Today, we will be discussing the progression of acute respiratory distress syndrome (ARDS) in a simplified manner.
Here we go.
Stages of ARDS
In the early stages of acute respiratory distress syndrome, fluid accumulates interstitially within the pulmonary spaces. What does this mean? Interstitially means that the fluid, blood, pus, and white blood cells are not yet inside the lungs but are surrounding the lungs. This is termed as fluid in interstitial spaces.
Fluid in interstitial spaces = fluid outside and around the lungs
The second phase through the fourth phase of acute respiratory distress syndrome is called late stage.
In this stage, interstitial fluid shifts into the alveoli. This just means that the alveoli are now wet and crackles are apparent. Crackles of the lungs are one of the primary manifestations of late-stage ARDS.
Late stage = crackles of the lungs
Take note: Clients who suffer from ARDS will not manifest crackles during the early stages but instead have clear lungs with just decreased breath sounds. The crackles become prominent two days later as the alveoli become wet and damaged.
Third Stage – Next 10 Days
Within this time, you have fluid that has already occupied the lungs, and pulmonary fibrosis occurs.
Pulmonary fibrosis is just a fancy term for burned lungs. Unfortunately, when something gets burned, it’s impossible to get it unburned. Therefore, clients who have progressed to the third and fourth stages of ARDS will continuously and chronically have burned lungs that could lead to systemic inflammatory response syndrome (SIRS).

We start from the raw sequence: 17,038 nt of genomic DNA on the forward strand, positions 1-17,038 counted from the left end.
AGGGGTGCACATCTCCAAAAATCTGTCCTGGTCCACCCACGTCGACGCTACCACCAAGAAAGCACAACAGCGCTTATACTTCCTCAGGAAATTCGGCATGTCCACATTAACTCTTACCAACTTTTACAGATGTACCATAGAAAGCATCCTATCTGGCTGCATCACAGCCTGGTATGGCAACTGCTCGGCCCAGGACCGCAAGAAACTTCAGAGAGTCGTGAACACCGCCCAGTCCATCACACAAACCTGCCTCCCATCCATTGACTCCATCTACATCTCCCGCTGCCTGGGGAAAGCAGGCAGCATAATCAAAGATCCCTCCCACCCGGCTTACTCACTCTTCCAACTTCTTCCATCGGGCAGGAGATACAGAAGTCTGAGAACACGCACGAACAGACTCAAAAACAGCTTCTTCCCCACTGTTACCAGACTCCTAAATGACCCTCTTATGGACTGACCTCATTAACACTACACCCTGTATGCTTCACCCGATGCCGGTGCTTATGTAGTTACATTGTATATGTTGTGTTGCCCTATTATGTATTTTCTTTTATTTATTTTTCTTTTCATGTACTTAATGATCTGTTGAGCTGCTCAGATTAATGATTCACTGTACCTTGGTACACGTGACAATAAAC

Acute respiratory distress syndrome is technically just alveoli inflammation; however, if untreated and progressed, it can lead to systemic inflammatory response syndrome. SIRS is the inflammation of the entire respiratory tract that causes shifting of the fluid into the lungs itself which then creates a breakdown.
Aside from having total inflammation of the respiratory tract, this could also lead to multiple organ dysfunction syndrome (MODS).
10 Days = pulmonary fibrosis = progression can cause SIRS and MODS
Oxygen is compromised at this stage. The client is hypoxic (PaO2 is less than 60) and is acidic (less than 7.30 pH level). PaO2’s normal level is around 18 to 20.
How does a client become acidic?
When oxygen has been distributed it to the various parts of the body, carbon dioxide (CO2) waste is transported back to the lungs to be breathed out. However, since you have impaired, charred lungs, CO2 cannot be adequately exhaled resulting in increased CO2 or carbon di-acid in your body and especially your lungs. Carbon dioxide will most likely be greater than 50, and the pH is expected to go high as well; both leading to an impaired exchange of oxygen.
Fourth stage = hypoxic and acidic = no production line of exchanging oxygen
A mechanical ventilator is used for clients with severe ARDS. Your clients are expected to be hooked to a vent for the rest of their lives so they can breathe minimally. What is the importance of catching pulmonary fibrosis before it progresses?
- Reverse side effects
- Give treatment to decrease alveoli inflammation within the respiratory tract
On our next topic, we will be discussing the therapeutic modalities of clients with ARDS. Catch you in our subsequent discussion!